Route 30 Reconstruction

The Weston Route 30 Reconstruction project includes safety and infrastructure improvements along the 3.7- mile corridor. These improvements include new bicycle and pedestrian accommodations as a shared-use path, improved intersections, and a new cross-section. This project will also include updates to the drainage system, new signage and striping, and new accessible curb ramps and crossings. The Route 30 corridor, from the Natick town line to the Newton town line, has not been updated since 2003. The Traffic & Sidewalk Committee (T&SC) has recommended this roadway for a state TIP project, under the Complete Streets category.

Design Public Hearing, September 22, 2022 

The purpose of this hearing is to provide the public with the opportunity to become fully acquainted with the proposed roadway project. All views and comments submitted in response to the hearing will be reviewed and considered to the maximum extent possible. The Design Public Hearing will be held virtually on September 22, 2022 at 6:30pm. Additional information and to access the Public Hearing is available on the MassDOT website.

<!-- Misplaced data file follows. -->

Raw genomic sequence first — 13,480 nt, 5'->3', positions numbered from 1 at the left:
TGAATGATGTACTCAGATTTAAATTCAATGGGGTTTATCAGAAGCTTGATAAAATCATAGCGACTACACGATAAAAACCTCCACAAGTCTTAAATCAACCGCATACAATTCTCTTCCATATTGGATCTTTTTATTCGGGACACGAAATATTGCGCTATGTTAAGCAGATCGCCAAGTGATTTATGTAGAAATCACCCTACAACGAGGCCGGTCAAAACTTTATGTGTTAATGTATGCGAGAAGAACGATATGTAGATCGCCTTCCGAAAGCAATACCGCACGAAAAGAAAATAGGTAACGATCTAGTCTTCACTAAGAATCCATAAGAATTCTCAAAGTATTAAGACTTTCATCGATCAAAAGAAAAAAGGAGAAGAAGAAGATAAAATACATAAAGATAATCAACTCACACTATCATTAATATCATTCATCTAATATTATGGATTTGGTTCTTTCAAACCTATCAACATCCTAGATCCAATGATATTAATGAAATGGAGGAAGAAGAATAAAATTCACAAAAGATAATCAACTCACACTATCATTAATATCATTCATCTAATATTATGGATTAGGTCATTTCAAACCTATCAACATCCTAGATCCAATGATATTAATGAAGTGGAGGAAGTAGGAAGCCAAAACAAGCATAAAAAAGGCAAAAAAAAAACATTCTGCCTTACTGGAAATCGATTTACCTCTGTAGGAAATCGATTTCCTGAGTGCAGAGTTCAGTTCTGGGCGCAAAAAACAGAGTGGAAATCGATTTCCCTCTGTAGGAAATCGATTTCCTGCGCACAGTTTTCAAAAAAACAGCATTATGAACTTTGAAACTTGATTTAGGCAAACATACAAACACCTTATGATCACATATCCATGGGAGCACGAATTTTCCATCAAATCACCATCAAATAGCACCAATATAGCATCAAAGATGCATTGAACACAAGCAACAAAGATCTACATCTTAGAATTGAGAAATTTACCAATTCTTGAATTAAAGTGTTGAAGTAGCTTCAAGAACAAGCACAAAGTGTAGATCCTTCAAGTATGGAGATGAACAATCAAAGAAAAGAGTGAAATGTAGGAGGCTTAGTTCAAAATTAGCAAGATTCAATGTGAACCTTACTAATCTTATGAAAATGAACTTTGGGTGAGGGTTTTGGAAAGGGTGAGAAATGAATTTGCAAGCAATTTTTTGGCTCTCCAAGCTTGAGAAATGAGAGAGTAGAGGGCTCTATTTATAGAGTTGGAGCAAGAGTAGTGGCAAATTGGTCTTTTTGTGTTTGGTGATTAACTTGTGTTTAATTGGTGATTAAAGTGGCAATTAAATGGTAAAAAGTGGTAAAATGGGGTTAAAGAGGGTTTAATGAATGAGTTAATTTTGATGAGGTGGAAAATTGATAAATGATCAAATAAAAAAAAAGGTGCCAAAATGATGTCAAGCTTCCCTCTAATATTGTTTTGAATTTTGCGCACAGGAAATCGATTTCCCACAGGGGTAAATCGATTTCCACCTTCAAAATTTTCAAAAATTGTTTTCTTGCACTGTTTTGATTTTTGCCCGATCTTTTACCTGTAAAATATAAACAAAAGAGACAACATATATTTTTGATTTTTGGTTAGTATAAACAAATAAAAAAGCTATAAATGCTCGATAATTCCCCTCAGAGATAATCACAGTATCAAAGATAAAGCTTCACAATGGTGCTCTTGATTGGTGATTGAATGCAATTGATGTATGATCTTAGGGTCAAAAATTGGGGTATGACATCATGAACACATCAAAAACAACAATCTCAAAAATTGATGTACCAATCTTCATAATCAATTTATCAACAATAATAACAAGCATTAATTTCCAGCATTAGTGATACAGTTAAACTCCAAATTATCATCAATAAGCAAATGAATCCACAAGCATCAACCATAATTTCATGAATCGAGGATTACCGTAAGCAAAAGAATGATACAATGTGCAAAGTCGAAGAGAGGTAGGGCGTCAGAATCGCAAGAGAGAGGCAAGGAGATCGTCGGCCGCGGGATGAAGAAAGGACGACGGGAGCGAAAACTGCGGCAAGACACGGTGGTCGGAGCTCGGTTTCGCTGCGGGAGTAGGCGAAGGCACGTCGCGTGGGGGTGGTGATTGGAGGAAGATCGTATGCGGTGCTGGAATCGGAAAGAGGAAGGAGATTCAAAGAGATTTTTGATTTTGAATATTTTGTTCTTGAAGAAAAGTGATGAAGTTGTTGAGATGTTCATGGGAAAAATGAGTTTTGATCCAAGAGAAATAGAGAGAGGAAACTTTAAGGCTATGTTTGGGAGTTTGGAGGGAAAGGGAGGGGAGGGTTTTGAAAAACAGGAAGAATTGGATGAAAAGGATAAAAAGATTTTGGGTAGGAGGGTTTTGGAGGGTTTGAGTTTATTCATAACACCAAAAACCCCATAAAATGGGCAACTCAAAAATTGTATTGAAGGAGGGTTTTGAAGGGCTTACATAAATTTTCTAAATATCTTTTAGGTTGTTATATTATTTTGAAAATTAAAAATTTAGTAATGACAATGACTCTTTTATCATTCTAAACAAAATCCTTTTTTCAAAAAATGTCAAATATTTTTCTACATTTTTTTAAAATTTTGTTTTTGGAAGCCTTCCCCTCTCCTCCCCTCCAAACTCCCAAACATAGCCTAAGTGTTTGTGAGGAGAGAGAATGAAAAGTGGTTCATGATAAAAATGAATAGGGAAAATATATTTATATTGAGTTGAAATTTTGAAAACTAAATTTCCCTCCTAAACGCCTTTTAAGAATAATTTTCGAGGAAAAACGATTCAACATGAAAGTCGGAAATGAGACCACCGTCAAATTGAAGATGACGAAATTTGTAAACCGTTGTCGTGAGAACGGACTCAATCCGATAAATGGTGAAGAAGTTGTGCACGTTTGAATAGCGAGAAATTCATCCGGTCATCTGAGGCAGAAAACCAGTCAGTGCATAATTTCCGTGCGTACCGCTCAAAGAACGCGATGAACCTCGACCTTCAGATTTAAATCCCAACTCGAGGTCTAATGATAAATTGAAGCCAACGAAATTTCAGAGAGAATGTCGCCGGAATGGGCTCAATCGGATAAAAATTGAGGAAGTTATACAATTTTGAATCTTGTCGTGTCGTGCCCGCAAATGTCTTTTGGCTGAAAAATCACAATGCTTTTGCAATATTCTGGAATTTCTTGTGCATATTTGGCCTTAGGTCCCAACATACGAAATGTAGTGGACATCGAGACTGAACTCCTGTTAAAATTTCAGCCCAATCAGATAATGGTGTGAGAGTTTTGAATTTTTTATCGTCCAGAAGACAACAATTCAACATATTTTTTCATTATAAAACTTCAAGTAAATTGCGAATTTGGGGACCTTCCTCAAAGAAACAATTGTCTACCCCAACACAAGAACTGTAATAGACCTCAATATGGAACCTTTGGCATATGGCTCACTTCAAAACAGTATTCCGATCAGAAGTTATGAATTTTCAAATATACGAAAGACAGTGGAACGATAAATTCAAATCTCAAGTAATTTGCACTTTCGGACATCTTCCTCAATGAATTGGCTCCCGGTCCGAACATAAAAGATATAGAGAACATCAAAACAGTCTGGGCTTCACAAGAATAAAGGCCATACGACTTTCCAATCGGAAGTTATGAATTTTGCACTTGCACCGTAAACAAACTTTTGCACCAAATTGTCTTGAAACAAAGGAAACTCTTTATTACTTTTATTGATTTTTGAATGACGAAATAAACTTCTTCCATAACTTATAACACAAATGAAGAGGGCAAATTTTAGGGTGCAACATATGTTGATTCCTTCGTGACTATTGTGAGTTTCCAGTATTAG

View the Design Public Hearing Flyer in English, Spanish, and Mandarin

  1. Traffic & Sidewalk Committee

    Mailing Address
    P.O. Box 378
    Weston, MA 02493

Current Status

 After approval of design funds for a Transportation Improvement Project (TIP) at the 2018 Annual Town Meeting, the Town’s design engineer, Howard Stein Hudson, was retained to conduct studies and designs for improvements to this corridor. After a series of public meetings held by the Traffic and Sidewalk Committee, the 25% design plans were submitted to the Massachusetts Department of Transportation (MassDOT) in October 2020 and have been in a state of review and comments by MassDOT since that time. 

Key differences from the existing conditions include a 10 ft. wide shared-use path along the southern side of the road, new traffic signals proposed at Winter Street and Oak Street, and a hybrid pedestrian/emergency signal at Ash Street.